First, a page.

Document Type

Conference Paper

Publication Date


Publication Details

This conference paper was originally published as Seedsman, R, Brisbane, P & Mitchell, G, Strata Management at the Goonyella Exploration Adit Project, in Aziz, N (ed), Coal 2002: Coal Operators' Conference, University of Wollongong & the Australasian Institute of Mining and Metallurgy, 2002, 193-202.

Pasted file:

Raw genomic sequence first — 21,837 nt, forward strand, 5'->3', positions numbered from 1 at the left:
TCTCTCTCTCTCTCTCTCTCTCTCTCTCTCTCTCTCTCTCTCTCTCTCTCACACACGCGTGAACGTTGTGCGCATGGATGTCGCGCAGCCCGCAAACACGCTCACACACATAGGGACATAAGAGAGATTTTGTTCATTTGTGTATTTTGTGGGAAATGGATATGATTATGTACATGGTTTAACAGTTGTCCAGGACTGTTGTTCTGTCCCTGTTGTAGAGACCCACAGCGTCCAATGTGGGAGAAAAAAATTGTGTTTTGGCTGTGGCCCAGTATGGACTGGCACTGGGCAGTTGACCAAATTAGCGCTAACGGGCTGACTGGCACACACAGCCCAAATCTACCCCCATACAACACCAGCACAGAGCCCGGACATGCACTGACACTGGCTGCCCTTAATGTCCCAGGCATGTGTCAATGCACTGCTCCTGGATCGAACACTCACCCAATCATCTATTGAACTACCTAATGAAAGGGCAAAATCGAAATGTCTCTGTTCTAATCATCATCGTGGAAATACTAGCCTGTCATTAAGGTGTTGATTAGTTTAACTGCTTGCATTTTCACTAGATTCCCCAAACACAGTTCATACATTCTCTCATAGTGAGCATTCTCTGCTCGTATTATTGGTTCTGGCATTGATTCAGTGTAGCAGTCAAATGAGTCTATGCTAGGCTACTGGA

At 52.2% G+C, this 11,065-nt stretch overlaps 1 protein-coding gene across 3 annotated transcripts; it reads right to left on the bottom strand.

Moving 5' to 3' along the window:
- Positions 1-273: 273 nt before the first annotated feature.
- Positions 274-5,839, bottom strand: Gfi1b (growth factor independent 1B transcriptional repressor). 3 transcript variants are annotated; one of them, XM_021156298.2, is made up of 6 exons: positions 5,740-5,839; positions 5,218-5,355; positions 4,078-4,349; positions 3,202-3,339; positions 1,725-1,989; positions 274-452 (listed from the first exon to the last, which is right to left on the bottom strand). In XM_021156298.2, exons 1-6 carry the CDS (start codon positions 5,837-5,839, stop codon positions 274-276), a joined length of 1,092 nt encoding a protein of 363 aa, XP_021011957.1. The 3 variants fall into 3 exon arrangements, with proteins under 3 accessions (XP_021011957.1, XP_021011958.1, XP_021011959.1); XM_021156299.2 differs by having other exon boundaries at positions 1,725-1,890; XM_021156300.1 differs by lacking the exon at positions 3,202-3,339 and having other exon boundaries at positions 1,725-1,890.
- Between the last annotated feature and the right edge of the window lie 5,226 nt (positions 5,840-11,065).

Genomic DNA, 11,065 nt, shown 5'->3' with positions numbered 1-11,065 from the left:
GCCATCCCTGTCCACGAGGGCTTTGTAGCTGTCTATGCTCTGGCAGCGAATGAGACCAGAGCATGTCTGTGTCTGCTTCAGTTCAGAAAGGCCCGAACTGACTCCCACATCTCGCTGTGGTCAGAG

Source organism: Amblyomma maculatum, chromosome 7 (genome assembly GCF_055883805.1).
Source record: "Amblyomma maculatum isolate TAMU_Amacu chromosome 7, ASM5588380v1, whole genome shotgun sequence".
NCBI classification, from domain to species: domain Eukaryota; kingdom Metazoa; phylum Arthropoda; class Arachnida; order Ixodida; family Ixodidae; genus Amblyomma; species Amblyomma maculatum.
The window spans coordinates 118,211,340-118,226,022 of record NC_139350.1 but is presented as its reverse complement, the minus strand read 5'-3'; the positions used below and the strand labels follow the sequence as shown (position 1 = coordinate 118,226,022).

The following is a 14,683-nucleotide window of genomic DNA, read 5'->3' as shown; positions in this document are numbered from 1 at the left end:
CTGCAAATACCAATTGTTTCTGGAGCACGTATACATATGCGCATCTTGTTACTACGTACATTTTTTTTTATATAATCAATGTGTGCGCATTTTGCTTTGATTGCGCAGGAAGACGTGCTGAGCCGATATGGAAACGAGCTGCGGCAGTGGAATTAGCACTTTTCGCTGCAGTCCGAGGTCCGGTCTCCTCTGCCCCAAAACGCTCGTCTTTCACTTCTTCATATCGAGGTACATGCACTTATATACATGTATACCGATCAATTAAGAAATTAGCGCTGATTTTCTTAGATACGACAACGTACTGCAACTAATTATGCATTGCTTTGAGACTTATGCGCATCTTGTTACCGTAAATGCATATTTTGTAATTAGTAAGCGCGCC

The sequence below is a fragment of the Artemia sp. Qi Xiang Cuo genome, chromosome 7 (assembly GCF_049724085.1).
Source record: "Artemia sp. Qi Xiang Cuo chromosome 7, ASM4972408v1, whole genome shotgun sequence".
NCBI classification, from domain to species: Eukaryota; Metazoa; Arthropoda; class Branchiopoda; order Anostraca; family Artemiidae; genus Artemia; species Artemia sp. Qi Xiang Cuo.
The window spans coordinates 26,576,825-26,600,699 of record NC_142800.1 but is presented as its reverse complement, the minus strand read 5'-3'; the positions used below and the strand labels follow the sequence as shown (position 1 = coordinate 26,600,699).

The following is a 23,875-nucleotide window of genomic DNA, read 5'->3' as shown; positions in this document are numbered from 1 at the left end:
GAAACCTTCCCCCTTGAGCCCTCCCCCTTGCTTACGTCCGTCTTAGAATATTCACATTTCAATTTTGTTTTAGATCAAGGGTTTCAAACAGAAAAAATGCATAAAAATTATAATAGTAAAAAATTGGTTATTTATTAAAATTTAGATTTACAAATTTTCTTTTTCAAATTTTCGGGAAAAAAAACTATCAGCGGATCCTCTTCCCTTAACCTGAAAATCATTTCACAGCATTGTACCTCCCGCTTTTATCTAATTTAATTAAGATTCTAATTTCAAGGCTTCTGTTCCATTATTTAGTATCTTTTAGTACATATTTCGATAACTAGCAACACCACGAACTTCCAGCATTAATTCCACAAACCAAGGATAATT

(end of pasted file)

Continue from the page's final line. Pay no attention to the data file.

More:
The Goonyella Exploration Adit is a three heading development into the highwall at Ramp 4 at Goonyella Riverside Mine that was driven between September 1999 and November 2000. The principal was BHP Billiton Mitsubishi Alliance (BMA) and the contractor was Allied Mining Australia. Strata management began at the pre-tender phase and evolved as greater knowledge of the ground became available. Roadways were driven 3.6m high, 5m wide in the 7m – 8m thick Middle Goonyella Seam. The cut and flit mining system was used with extended cuts of 12m to 15m and a minimum support pattern of 4 x 1.5m tensioned bolts at 1.5m centres. Extended cuts were possible, even at the maximum depth (290m), so long as an adequate thickness of massive top coal was left. Horizon control was the basic strata management tool in the project. Extensive exploration using both drilling and 3-D seismic methods was available and proved to be reliable in detecting faults greater than 3m throw. Systems to identify the proximity to thrust faults during driveage were successful in identifying smaller scale thrust faults. Small-scale normal faults striking parallel to the roadways were encountered, typically in only one of the three headings, and these impacted substantially on the mining rates. They were not detectable from any exploration program. The term trench roof was adopted to describe the associated roof falls – less than 2m wide, up to 1.5m high and bounded by fault or joint planes. The falls were interpreted as being vertical drop-outs from a coal roof under very low horizontal confinement.